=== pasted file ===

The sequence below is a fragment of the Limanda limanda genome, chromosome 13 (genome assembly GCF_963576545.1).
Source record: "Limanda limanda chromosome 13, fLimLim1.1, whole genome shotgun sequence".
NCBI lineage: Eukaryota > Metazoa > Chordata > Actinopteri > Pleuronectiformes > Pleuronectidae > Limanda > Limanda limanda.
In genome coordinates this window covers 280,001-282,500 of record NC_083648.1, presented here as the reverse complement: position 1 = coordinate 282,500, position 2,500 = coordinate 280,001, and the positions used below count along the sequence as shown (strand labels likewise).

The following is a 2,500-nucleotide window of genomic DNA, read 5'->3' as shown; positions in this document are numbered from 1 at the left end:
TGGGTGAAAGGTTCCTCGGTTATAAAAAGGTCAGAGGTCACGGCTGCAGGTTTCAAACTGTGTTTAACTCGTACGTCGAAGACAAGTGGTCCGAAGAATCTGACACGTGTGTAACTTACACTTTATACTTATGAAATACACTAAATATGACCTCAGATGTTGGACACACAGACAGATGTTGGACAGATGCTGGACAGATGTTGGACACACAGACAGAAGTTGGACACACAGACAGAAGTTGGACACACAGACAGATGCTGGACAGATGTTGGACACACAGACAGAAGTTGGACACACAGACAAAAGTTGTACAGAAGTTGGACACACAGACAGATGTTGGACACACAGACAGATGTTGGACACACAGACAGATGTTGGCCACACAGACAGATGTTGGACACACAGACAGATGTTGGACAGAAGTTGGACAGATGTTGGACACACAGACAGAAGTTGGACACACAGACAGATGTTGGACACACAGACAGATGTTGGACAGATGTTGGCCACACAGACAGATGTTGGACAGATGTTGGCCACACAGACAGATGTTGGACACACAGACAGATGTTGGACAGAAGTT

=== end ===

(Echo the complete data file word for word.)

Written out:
The sequence below is a fragment of the Limanda limanda genome, chromosome 13 (genome assembly GCF_963576545.1).
Source record: "Limanda limanda chromosome 13, fLimLim1.1, whole genome shotgun sequence".
NCBI lineage: Eukaryota > Metazoa > Chordata > Actinopteri > Pleuronectiformes > Pleuronectidae > Limanda > Limanda limanda.
In genome coordinates this window covers 280,001-282,500 of record NC_083648.1, presented here as the reverse complement: position 1 = coordinate 282,500, position 2,500 = coordinate 280,001, and the positions used below count along the sequence as shown (strand labels likewise).

The following is a 2,500-nucleotide window of genomic DNA, read 5'->3' as shown; positions in this document are numbered from 1 at the left end:
TGGGTGAAAGGTTCCTCGGTTATAAAAAGGTCAGAGGTCACGGCTGCAGGTTTCAAACTGTGTTTAACTCGTACGTCGAAGACAAGTGGTCCGAAGAATCTGACACGTGTGTAACTTACACTTTATACTTATGAAATACACTAAATATGACCTCAGATGTTGGACACACAGACAGATGTTGGACAGATGCTGGACAGATGTTGGACACACAGACAGAAGTTGGACACACAGACAGAAGTTGGACACACAGACAGATGCTGGACAGATGTTGGACACACAGACAGAAGTTGGACACACAGACAAAAGTTGTACAGAAGTTGGACACACAGACAGATGTTGGACACACAGACAGATGTTGGACACACAGACAGATGTTGGCCACACAGACAGATGTTGGACACACAGACAGATGTTGGACAGAAGTTGGACAGATGTTGGACACACAGACAGAAGTTGGACACACAGACAGATGTTGGACACACAGACAGATGTTGGACAGATGTTGGCCACACAGACAGATGTTGGACAGATGTTGGCCACACAGACAGATGTTGGACACACAGACAGATGTTGGACAGAAGTT